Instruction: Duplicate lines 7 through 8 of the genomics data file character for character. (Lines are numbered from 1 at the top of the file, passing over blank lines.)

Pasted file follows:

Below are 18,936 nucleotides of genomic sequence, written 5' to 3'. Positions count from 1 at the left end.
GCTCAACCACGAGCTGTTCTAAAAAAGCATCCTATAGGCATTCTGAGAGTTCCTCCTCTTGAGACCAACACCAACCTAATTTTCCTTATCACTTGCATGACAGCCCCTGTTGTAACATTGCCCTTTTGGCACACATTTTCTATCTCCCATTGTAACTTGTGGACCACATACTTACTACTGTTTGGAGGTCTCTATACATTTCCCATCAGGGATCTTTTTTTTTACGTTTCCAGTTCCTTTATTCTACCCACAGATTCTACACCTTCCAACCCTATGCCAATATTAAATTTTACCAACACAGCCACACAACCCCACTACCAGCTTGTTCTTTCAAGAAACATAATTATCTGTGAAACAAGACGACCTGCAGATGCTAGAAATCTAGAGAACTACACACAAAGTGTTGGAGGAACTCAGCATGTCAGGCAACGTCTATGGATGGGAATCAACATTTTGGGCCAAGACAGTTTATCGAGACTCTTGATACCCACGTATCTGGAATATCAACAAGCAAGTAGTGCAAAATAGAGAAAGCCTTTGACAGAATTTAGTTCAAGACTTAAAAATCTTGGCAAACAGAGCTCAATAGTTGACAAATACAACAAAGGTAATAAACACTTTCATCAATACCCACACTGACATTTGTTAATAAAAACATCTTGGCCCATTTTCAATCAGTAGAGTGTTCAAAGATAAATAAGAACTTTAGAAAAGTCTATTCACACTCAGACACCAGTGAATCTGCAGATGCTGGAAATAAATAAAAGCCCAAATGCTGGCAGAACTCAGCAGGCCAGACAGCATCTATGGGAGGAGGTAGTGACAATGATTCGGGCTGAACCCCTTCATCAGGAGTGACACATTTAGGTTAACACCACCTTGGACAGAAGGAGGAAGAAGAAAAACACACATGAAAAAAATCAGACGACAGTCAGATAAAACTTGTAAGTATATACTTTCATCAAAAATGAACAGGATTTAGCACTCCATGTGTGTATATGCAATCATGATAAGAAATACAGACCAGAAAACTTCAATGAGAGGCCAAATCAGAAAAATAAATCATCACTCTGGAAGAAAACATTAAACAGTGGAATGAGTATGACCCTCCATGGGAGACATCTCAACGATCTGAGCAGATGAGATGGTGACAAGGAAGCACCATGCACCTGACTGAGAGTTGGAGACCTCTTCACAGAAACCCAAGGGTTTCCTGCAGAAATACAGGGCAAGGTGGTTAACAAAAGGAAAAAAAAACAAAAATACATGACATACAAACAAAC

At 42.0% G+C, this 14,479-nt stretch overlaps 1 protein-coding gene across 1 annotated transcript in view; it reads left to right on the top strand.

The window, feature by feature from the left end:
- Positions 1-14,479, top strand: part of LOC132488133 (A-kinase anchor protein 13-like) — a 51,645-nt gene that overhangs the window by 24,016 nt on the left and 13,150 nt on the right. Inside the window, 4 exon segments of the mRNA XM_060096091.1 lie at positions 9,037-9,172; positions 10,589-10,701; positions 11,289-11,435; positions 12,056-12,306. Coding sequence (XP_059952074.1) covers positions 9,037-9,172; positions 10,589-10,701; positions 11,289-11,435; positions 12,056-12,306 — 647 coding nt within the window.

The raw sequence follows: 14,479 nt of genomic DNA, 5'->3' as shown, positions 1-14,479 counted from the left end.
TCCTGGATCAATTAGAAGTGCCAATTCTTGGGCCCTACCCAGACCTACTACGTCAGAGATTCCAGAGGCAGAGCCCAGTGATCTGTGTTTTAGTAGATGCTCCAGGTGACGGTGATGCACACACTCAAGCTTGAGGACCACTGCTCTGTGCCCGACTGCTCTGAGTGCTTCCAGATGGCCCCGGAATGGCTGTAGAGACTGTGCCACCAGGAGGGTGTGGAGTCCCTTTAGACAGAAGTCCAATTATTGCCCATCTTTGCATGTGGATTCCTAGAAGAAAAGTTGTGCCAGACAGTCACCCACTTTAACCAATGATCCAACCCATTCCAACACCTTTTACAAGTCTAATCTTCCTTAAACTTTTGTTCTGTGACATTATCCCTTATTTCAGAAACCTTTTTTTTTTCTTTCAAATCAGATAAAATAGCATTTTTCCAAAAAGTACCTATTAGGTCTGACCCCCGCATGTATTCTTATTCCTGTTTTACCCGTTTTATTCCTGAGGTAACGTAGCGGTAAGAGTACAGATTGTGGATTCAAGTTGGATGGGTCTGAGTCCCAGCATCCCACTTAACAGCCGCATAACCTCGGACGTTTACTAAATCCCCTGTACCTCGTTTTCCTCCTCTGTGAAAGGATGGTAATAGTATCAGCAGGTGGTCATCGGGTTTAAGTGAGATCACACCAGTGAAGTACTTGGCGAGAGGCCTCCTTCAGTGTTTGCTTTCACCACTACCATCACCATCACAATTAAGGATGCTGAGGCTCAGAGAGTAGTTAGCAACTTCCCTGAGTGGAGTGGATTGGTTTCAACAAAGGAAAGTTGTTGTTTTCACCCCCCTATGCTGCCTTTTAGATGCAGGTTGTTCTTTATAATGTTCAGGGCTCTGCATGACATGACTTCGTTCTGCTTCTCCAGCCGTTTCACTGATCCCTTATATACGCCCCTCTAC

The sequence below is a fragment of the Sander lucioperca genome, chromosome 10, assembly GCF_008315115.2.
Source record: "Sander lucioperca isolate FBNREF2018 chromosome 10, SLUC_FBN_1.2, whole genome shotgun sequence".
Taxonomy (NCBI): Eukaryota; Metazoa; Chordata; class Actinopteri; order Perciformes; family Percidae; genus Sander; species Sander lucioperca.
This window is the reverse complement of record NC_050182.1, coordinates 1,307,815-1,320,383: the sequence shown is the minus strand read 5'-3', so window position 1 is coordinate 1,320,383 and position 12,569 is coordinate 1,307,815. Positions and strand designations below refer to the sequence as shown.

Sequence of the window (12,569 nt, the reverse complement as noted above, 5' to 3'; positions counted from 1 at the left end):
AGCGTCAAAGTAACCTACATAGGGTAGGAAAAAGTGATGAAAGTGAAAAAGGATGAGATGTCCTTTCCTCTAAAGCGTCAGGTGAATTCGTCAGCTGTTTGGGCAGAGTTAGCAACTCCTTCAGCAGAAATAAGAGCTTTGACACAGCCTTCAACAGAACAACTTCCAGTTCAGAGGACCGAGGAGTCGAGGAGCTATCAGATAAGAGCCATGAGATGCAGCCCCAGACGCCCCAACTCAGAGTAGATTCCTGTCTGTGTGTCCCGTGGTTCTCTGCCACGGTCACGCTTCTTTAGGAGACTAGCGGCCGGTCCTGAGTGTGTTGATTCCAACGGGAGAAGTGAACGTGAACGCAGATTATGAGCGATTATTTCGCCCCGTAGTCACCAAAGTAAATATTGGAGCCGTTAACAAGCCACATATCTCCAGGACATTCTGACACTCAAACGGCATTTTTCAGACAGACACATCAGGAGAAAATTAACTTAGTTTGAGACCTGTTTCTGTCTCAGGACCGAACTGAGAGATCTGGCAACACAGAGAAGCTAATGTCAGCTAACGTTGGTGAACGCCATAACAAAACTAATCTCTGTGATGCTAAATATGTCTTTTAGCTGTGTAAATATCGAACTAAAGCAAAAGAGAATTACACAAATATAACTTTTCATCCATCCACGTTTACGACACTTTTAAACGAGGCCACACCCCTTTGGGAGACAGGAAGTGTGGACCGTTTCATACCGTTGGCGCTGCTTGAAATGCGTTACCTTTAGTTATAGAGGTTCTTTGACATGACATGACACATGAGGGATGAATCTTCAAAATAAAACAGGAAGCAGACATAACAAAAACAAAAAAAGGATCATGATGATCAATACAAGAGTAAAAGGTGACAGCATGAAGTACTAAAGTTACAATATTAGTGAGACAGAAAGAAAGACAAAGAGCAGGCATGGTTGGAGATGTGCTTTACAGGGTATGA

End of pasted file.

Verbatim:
TCCTGGATCAATTAGAAGTGCCAATTCTTGGGCCCTACCCAGACCTACTACGTCAGAGATTCCAGAGGCAGAGCCCAGTGATCTGTGTTTTAGTAGATGCTCCAGGTGACGGTGATGCACACACTCAAGCTTGAGGACCACTGCTCTGTGCCCGACTGCTCTGAGTGCTTCCAGATGGCCCCGGAATGGCTGTAGAGACTGTGCCACCAGGAGGGTGTGGAGTCCCTTTAGACAGAAGTCCAATTATTGCCCATCTTTGCATGTGGATTCCTAGAAGAAAAGTTGTGCCAGACAGTCACCCACTTTAACCAATGATCCAACCCATTCCAACACCTTTTACAAGTCTAATCTTCCTTAAACTTTTGTTCTGTGACATTATCCCTTATTTCAGAAACCTTTTTTTTTTCTTTCAAATCAGATAAAATAGCATTTTTCCAAAAAGTACCTATTAGGTCTGACCCCCGCATGTATTCTTATTCCTGTTTTACCCGTTTTATTCCTGAGGTAACGTAGCGGTAAGAGTACAGATTGTGGATTCAAGTTGGATGGGTCTGAGTCCCAGCATCCCACTTAACAGCCGCATAACCTCGGACGTTTACTAAATCCCCTGTACCTCGTTTTCCTCCTCTGTGAAAGGATGGTAATAGTATCAGCAGGTGGTCATCGGGTTTAAGTGAGATCACACCAGTGAAGTACTTGGCGAGAGGCCTCCTTCAGTGTTTGCTTTCACCACTACCATCACCATCACAATTAAGGATGCTGAGGCTCAGAGAGTAGTTAGCAACTTCCCTGAGTGGAGTGGATTGGTTTCAACAAAGGAAAGTTGTTGTTTTCACCCCCCTATGCTGCCTTTTAGATGCAGGTTGTTCTTTATAATGTTCAGGGCTCTGCATGACATGACTTCGTTCTGCTTCTCCAGCCGTTTCACTGATCCCTTATATACGCCCCTCTAC

The sequence below is a fragment of the Sander lucioperca genome, chromosome 10, assembly GCF_008315115.2.